German Engineered, American Made
That Sweet Sound
What do U2’s The Edge, Chet Atkins, and George Harrison have in common (other than incredible talent)? Gretsch Guitars, of course. For generations, guitarists have sought “that great Gretsch Sound” to enhance their playing and songwriting.
Reinventing the Twang
Gretsch was founded in 1883 by Friedrich Gretsch, a young German immigrant. His Brooklyn shop was making the earliest Gretsch guitars at a small scale. In 1895, at the age of 39, Gretsch died, and the successful company was taken over by his son Fred. By 1916, Fred had moved the company into a larger 10-story building in the Williamsburg district, becoming one of the most prominent American musical instrument makers of his day.
By the mid-1950s, after Fred’s son Fred Jr. had taken the reins, the company introduced several distinctive models, including the 6120 “Nashville,” the Duo Jet chambered solid body, the Country Club, and the White Falcon. These are the guitars that have stood the test of time and created the Gretsch legend.
With these innovative models in production, players began to flock to Gretsch. Chet Atkins was one of the pre-eminent guitarists of his day, and his endorsement gave the company a needed boost. Later, Duane Eddy joined the ranks with his “twangy” instrumental records, television appearances, and extensive touring. Years later, Elvis Presley would reach for a Gretsch when he took the stage.
Perhaps the most seminal moment in Gretsch history came when The Beatles’ George Harrison played a Gretsch on The Ed Sullivan Show. In one brief moment, Gretsch was the solidified as the sound of the British Invasion! John Lennon joined the Gretsch family as did The Animals’ Hilton Valentine and Brian Jones of The Rolling Stones. Beginning in 1966, Gretsch supplied the guitars and drums for The Monkees, Lou Reed of the Velvet Underground, The Stone Roses, Stephen Stills and Neil Young, and Pete Townshend of The Who, who used Gretsch guitars on the historic albums Who’s Next and Quadrophenia.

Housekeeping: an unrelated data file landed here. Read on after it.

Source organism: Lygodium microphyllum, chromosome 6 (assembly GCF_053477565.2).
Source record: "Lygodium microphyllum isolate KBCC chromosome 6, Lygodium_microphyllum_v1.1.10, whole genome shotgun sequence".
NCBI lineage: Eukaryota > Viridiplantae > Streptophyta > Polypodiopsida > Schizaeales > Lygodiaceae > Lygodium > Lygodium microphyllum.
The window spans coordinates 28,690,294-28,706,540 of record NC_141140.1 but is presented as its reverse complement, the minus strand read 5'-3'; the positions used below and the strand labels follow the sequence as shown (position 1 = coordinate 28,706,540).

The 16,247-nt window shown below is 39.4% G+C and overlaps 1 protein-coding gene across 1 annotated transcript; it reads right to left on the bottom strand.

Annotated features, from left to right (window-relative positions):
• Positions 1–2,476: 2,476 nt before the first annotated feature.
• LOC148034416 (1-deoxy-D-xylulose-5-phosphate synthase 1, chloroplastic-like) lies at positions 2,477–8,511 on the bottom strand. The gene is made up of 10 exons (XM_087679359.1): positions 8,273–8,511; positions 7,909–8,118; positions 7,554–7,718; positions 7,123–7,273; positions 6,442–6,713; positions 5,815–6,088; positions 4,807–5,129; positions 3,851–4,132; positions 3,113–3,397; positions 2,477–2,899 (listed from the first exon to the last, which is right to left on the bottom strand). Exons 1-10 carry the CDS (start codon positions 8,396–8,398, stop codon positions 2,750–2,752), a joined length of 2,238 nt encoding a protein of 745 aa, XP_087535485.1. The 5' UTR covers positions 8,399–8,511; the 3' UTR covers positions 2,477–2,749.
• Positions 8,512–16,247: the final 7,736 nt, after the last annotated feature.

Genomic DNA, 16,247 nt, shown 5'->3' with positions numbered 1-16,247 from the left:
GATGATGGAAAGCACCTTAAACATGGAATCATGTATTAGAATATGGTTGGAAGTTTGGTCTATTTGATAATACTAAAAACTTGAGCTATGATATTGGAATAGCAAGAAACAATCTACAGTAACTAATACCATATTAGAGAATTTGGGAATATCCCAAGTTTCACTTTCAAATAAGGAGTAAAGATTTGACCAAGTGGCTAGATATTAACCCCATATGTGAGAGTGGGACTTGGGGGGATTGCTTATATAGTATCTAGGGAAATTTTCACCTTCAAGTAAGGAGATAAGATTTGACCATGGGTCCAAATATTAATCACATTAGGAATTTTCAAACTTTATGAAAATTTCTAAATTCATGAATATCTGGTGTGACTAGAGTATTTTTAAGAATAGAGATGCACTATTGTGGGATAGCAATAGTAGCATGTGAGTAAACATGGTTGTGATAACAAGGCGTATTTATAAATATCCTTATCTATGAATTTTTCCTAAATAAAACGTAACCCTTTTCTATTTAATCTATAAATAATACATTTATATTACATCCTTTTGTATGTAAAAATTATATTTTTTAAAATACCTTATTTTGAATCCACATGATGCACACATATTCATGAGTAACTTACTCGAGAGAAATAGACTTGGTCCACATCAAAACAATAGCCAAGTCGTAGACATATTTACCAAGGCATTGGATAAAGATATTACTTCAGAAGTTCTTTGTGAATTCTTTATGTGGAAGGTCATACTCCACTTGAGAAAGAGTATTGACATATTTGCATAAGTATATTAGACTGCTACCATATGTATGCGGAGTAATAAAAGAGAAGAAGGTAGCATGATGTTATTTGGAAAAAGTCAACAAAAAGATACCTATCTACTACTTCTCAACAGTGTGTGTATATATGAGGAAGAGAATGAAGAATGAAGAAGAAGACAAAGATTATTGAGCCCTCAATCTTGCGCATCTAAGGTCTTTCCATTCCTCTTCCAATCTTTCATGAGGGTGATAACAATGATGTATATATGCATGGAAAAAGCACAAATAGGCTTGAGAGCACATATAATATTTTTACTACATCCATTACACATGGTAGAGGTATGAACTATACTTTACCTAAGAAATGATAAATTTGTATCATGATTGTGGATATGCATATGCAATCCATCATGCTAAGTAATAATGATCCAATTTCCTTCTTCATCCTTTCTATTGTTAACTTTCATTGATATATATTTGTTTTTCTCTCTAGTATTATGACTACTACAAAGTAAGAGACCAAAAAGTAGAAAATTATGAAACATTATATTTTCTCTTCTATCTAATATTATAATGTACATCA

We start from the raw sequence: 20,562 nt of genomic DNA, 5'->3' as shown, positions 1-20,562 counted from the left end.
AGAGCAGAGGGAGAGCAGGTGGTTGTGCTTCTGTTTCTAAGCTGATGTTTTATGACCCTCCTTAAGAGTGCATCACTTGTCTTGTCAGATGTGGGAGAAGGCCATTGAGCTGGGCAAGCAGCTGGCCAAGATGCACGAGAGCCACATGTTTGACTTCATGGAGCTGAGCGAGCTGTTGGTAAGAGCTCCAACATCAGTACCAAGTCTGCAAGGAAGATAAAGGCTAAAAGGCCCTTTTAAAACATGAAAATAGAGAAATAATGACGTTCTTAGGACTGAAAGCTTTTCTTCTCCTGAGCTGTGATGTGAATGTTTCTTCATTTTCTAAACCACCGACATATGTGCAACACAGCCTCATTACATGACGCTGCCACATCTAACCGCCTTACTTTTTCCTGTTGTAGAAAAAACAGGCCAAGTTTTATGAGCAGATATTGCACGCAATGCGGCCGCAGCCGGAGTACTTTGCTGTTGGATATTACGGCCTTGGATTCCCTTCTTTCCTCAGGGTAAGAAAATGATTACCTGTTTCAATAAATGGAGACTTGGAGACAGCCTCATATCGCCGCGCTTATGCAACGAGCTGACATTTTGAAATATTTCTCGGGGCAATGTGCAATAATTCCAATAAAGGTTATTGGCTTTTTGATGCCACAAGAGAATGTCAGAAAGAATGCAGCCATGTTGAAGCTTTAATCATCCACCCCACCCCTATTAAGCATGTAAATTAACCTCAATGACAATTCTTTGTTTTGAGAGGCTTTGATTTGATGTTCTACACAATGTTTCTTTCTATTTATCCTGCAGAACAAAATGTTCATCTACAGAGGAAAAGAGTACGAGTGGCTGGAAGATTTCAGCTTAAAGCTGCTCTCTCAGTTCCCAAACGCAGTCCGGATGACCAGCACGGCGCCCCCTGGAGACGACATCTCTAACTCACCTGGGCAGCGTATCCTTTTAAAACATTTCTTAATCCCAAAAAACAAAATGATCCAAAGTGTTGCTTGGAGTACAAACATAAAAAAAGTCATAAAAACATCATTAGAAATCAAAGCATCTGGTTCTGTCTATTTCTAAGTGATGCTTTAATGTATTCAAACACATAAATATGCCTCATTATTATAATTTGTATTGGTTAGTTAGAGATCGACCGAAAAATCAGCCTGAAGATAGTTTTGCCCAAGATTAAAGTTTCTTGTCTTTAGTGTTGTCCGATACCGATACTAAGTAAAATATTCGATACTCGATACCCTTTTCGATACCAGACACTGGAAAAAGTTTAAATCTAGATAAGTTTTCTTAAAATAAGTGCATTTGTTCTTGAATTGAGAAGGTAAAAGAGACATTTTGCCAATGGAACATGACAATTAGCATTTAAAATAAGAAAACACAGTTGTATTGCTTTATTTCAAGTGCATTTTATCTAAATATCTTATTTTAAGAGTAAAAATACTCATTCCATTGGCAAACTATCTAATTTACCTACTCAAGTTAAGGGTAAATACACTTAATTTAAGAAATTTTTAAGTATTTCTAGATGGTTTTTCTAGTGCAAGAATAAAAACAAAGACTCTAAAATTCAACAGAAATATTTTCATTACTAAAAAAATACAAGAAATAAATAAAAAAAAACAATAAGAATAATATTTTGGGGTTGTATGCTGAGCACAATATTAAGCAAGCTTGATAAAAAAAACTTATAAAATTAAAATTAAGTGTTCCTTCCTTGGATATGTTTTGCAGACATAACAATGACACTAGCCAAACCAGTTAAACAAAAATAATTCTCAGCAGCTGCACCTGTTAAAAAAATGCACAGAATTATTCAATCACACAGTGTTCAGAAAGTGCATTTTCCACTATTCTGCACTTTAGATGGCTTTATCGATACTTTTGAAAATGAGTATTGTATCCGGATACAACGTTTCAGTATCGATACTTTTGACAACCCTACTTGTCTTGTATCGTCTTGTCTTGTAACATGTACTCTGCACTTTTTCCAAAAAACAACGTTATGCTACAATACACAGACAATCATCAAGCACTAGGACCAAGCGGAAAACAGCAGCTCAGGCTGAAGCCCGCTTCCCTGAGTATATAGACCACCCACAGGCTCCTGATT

Do you know the signature riff on “Won’t Get Fooled Again” ? Yep, that’s a Gretsch!
True Classics Never Die
PDuring the 1970s solidbody guitars rose to prominence in rock, and Gretsch faded. Players preferred Fender Stratocasters and Gibson Les Pauls. But in the 1980s, rockabilly revival player Brian Setzer and The Stray Cats rekindled interest in the Gretsch brand. Another revivalist is Jim Heath, aka Reverend Horton Heat, who has been an important Gretsch fan in modern times. Later, U2’s The Edge used Gretsch guitars extensively live and in the studio. Many of U2’s hits feature Gretsch guitars.
Today, Grestch remains a popular and highly respected guitar brand. The tone and playability of Gretsch guitars, their use of tremolos, their proprietary filtertron pickups, and unique body designs make for a one-of-a-kind and truly beautiful sound. Players around the world still seek that “great Gretsch sound” on stage and in the studio.
Maximizing Value for Your Gretsch Guitar
A great guitar is a piece of art, and like a piece of art, you want to be sure you take care of it. If you’re a collector, you know that resell value is a huge factor in purchasing a Gretsch. If playing is your passion, sound, durability, and playability are going to be more important than resale value, sure, but there are many things you can do as a guitar owner that will do wonders for both. First, make sure your Gretsch is stored in a case and kept in a clean, dry environment. Keeping a guitar guitar in a moist area, such as a garage or basement, is sure to cause warping in the neck and body. A badly warped neck will render a guitar unplayable and ultimately worthless. Try to hold on to any original paperwork along with your original case. This will help our expert evaluators be sure that you get top dollar for your Gretsch.
Pawning Your Gretsch Guitar
Life happens, and when it does you may find yourself in a tough spot financially. At Lux Exchange we want to help you get the funds you need when you need them. Gretsch guitars can be a valuable commodity, and a great solution for your short term financial goals. After you fill out one of our simple applications, Lux Exchange will have your Gretsch shipped, fully insured to our secure facility where our expert evaluators will assess the complete value of your guitar. Once the value is established, your dedicated account representative will send out your final offer. Once you click to accept we can have you fully funded that same day. Click the button above to Get Started Now!